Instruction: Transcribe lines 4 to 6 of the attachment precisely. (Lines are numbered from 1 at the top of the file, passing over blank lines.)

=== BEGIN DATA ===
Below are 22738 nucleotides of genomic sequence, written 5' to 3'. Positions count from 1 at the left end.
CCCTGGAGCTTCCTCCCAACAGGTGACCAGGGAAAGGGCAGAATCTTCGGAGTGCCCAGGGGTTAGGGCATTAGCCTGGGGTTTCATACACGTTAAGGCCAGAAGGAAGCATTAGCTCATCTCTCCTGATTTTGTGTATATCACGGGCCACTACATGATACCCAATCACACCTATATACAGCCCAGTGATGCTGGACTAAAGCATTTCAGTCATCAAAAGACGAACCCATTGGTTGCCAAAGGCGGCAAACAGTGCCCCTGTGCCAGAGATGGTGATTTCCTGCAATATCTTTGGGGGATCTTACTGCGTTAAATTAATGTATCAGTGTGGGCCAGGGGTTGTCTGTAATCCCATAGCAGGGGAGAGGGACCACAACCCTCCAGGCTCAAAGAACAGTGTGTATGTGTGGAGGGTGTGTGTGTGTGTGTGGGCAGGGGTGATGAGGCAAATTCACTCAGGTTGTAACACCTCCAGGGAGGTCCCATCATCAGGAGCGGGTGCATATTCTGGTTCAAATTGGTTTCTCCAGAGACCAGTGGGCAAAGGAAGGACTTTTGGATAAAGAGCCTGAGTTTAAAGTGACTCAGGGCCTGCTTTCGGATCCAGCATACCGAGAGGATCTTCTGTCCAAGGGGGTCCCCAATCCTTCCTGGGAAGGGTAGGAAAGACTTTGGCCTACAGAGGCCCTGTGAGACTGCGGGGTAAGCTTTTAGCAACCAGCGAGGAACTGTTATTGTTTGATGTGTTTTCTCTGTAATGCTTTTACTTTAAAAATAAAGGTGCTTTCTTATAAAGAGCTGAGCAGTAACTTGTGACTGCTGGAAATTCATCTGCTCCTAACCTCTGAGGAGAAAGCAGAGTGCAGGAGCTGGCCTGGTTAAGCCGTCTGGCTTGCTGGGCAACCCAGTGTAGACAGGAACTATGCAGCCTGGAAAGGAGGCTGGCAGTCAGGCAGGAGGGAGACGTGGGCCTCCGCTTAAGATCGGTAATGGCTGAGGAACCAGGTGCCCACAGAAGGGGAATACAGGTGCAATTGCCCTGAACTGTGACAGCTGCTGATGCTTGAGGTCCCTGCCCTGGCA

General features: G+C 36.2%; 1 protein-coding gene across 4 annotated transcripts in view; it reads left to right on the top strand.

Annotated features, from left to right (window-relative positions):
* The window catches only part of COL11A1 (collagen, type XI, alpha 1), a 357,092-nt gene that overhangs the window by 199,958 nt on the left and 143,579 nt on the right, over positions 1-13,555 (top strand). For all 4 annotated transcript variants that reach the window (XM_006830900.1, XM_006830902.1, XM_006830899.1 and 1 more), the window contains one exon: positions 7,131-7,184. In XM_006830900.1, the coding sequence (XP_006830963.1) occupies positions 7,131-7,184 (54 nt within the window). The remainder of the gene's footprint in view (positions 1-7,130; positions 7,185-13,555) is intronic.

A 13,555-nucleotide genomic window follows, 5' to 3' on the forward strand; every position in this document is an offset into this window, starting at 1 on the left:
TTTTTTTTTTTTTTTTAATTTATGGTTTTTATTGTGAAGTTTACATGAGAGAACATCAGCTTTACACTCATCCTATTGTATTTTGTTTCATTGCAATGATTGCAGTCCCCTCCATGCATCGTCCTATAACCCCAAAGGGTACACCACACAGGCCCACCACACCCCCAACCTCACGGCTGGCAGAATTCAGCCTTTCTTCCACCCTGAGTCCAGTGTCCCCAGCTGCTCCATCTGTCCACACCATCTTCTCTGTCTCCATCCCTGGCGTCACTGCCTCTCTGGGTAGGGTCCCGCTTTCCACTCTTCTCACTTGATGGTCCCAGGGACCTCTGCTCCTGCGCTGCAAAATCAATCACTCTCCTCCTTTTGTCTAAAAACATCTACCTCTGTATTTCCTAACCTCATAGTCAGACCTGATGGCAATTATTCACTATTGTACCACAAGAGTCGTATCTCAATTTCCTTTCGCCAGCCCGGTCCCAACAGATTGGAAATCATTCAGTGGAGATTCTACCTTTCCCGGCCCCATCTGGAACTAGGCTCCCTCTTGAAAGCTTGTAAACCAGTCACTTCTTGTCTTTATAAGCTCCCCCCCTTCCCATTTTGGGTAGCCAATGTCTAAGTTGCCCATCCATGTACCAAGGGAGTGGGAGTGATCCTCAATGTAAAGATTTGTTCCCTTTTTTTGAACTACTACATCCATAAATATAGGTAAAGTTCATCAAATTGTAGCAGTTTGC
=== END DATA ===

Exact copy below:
Annotated features, from left to right (window-relative positions):
* The window catches only part of COL11A1 (collagen, type XI, alpha 1), a 357,092-nt gene that overhangs the window by 199,958 nt on the left and 143,579 nt on the right, over positions 1-13,555 (top strand). For all 4 annotated transcript variants that reach the window (XM_006830900.1, XM_006830902.1, XM_006830899.1 and 1 more), the window contains one exon: positions 7,131-7,184. In XM_006830900.1, the coding sequence (XP_006830963.1) occupies positions 7,131-7,184 (54 nt within the window). The remainder of the gene's footprint in view (positions 1-7,130; positions 7,185-13,555) is intronic.

A 13,555-nucleotide genomic window follows, 5' to 3' on the forward strand; every position in this document is an offset into this window, starting at 1 on the left: